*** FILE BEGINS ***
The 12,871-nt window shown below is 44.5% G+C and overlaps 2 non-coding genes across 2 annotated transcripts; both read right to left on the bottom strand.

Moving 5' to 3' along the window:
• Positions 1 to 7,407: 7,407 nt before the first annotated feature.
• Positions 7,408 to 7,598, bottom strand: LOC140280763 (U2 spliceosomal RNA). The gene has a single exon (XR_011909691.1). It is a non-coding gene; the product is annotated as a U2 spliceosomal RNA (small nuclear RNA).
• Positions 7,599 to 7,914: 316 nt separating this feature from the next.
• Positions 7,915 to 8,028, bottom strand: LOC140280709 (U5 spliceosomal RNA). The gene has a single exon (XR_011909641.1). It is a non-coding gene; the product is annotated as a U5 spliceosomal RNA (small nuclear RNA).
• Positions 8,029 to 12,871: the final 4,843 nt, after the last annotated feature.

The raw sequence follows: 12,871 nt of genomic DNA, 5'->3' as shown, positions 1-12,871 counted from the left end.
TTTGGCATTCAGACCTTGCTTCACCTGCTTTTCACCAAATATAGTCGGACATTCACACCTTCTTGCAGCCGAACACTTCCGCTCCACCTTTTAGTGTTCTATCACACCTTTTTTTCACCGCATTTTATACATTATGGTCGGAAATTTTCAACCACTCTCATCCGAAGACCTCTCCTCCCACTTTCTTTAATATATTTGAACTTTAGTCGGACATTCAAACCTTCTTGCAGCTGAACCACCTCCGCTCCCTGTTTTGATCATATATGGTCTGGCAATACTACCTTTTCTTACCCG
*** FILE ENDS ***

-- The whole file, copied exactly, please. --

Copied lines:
The 12,871-nt window shown below is 44.5% G+C and overlaps 2 non-coding genes across 2 annotated transcripts; both read right to left on the bottom strand.

Moving 5' to 3' along the window:
• Positions 1 to 7,407: 7,407 nt before the first annotated feature.
• Positions 7,408 to 7,598, bottom strand: LOC140280763 (U2 spliceosomal RNA). The gene has a single exon (XR_011909691.1). It is a non-coding gene; the product is annotated as a U2 spliceosomal RNA (small nuclear RNA).
• Positions 7,599 to 7,914: 316 nt separating this feature from the next.
• Positions 7,915 to 8,028, bottom strand: LOC140280709 (U5 spliceosomal RNA). The gene has a single exon (XR_011909641.1). It is a non-coding gene; the product is annotated as a U5 spliceosomal RNA (small nuclear RNA).
• Positions 8,029 to 12,871: the final 4,843 nt, after the last annotated feature.

The raw sequence follows: 12,871 nt of genomic DNA, 5'->3' as shown, positions 1-12,871 counted from the left end.
TTTGGCATTCAGACCTTGCTTCACCTGCTTTTCACCAAATATAGTCGGACATTCACACCTTCTTGCAGCCGAACACTTCCGCTCCACCTTTTAGTGTTCTATCACACCTTTTTTTCACCGCATTTTATACATTATGGTCGGAAATTTTCAACCACTCTCATCCGAAGACCTCTCCTCCCACTTTCTTTAATATATTTGAACTTTAGTCGGACATTCAAACCTTCTTGCAGCTGAACCACCTCCGCTCCCTGTTTTGATCATATATGGTCTGGCAATACTACCTTTTCTTACCCG